DIY Laminate Installation An Easy Way to Save Money

| 2/11/2011 11:47:00 AM

steve maxwell installs laminate flooring with sonHow should I install laminate flooring? I’d like to do the work myself, but I’m not sure how to proceed.

Laminate flooring came to North America about 20 years ago. I've been watching both the flooring and the people who choose it for their homes since then, and I've noticed something that's not found in other flooring choices: there’s a large range of reactions. Laminates please a lot of people, but also disappoint more than a few homeowners. The varied outcome seems to be dependent on which flooring is chosen, where it’s used, and the expectations.

Laminates were originally developed in Europe and are based on a high density fiberboard core covered with a visible outer layer that simulates wood, stone, or tile (some laminates are available in plain colors). Neighboring pieces fit together with tongue and groove edges, without attaching to the underlying floor at all. Original designs required all these edge joints to be glued together, but most modern laminates click together with a self-locking, glueless tongue and groove joint.

I happen to like laminates a lot - at least, the right kind of laminates. I’ve installed it in two parts of my own home and it’s been working well for three years.

Most people recognize that laminates are fast and easy to install with minimal mess inflicted on the rest of the house. What you probably don’t understand is how very simple the work really is.

steve maxwell installs laminate flooring with son 2When two of my sons were 10- and 17-years-old we put down about 500 sq. ft. of flooring in the office loft above my workshop in one easy day, including some areas that required fancy cutting. It got to the point where my youngest helpers could quickly and easily install the flooring all on their own, unattended, as fast as any carpenter. Professional installation costs are typically 50% extra on top of flooring costs alone, so there’s good money to be saved if you put it down yourself. Before starting, be sure to download my free technical guide on laminate flooring installation.

Contributing Editor Steve Maxwell has been helping people renovate, build and maintain their homes for more than two decades. “Canada’s Handiest Man” is an award-winning home improvement authority and woodworking expert. Contact him by visiting his website and the blog, Maxwell’s House. You also can follow him on Twitter, like him on Facebook and find him on .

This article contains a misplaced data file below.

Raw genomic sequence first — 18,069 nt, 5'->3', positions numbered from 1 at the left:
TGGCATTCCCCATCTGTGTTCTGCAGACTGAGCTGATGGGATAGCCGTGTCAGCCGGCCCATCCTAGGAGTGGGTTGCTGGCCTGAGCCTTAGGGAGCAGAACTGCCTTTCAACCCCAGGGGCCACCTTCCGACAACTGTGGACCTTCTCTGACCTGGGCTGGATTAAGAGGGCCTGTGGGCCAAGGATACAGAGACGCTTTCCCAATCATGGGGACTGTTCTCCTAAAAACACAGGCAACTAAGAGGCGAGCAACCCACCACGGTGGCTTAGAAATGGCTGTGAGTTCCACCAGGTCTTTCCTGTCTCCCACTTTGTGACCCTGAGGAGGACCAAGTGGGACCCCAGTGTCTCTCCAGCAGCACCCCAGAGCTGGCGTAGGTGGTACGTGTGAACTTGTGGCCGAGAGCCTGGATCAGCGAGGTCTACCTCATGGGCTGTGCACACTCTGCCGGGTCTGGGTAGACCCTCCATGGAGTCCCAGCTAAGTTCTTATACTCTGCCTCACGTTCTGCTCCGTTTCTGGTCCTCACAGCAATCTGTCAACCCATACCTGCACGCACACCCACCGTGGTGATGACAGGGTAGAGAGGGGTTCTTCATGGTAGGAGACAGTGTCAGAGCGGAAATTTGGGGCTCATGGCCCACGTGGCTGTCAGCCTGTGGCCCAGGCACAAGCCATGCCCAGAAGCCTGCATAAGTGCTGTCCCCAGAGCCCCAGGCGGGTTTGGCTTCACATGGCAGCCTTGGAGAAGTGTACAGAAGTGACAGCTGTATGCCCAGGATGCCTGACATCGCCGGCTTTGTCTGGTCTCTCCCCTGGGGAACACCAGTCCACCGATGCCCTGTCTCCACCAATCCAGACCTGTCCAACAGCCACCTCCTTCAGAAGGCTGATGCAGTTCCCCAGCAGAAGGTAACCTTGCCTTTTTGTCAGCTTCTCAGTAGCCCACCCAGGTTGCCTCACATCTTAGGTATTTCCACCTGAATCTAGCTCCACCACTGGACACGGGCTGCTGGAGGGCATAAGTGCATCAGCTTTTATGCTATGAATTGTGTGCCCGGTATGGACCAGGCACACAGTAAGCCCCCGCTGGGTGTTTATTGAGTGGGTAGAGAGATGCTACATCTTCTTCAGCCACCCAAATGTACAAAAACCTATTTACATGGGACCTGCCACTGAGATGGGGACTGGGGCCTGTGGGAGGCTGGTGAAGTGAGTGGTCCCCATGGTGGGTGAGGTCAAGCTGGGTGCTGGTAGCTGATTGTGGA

Matt Carey
7/25/2012 6:47:01 PM

I am a landlord and over the years I have replaced the old carpeting in most of my apartments with laminate flooring and the bedrooms and hallway in my own home. It looks great, its very durable and somewhat easy to maintain.Here are a few tips: first don't buy the cheap stuff (its cheap for a reason) it doesn't install well and doesn't hold up under use. I've had good results with mid-grade mid-price laminates. As for cleaning, you dont want to get it very wet, either by wet mopping or steaming. If water or steam gets forced into the edges where the pieces come together the fiber core will soak it up and swell ruining your nice smooth surface. My wife and I have successfully used a steam cleaner for years but you have to keep moving and clean quickly. The moisture left behind is light and dries within seconds. For heavily soiled spots I use a sponge and spray cleaner. Another method is to drape a damp towel over a dust mop. Every few feet you can rearrange the towel to a clean spot and when one side is all dirty you can flip the towel over and use the clean side. You can cover a lot of floor with one towel this way. The hallway leading to our bedrooms (high traffic area) started getting dull after about seven years. Since we were going to have to replace it or live with dull I tried an experiment and used a sponge mop to apply a thin coat of liquid wax. It looked pretty good and only had to be reapplied every few months. We still haven't replaced that section. Many of my apartments have had multiple tenants on the same flooring and we haven't had to replace any in ten years. We used to replace most carpeting after each tenant. Over all its pretty good stuff. As with the author I installed all of it my self with the help of my sons.

3/18/2011 5:59:48 PM

I'm moving into an "green" apartment building and just received notice that they are re-doing the floors in laminate from the original carpet. I'm glad because I won't have to worry about carpet, but I also wasn't sure if there were any downsides from an indoor air quality perspective on laminate flooring. Is formaldehyde or any other toxic fume a potential concern, either with the material itself or any glues involved? Appreciate the expert advice.

3/1/2011 8:32:24 PM

Hi! I just wanted to comment that we have had laminate floors for 6 years now and Murphy's Oil Soap has worked wonderfully on them. Just a little goes a long way. It has a biodegradable and phosphate-free formula that is good for the environment. The website is I think your shine will come back. Anyway, you could give it a try. I've tried vinegar on mine in the past, but I didn't like the smell; it does make them dull. I love the smell of Murphys and the shine! Hope this idea helps.

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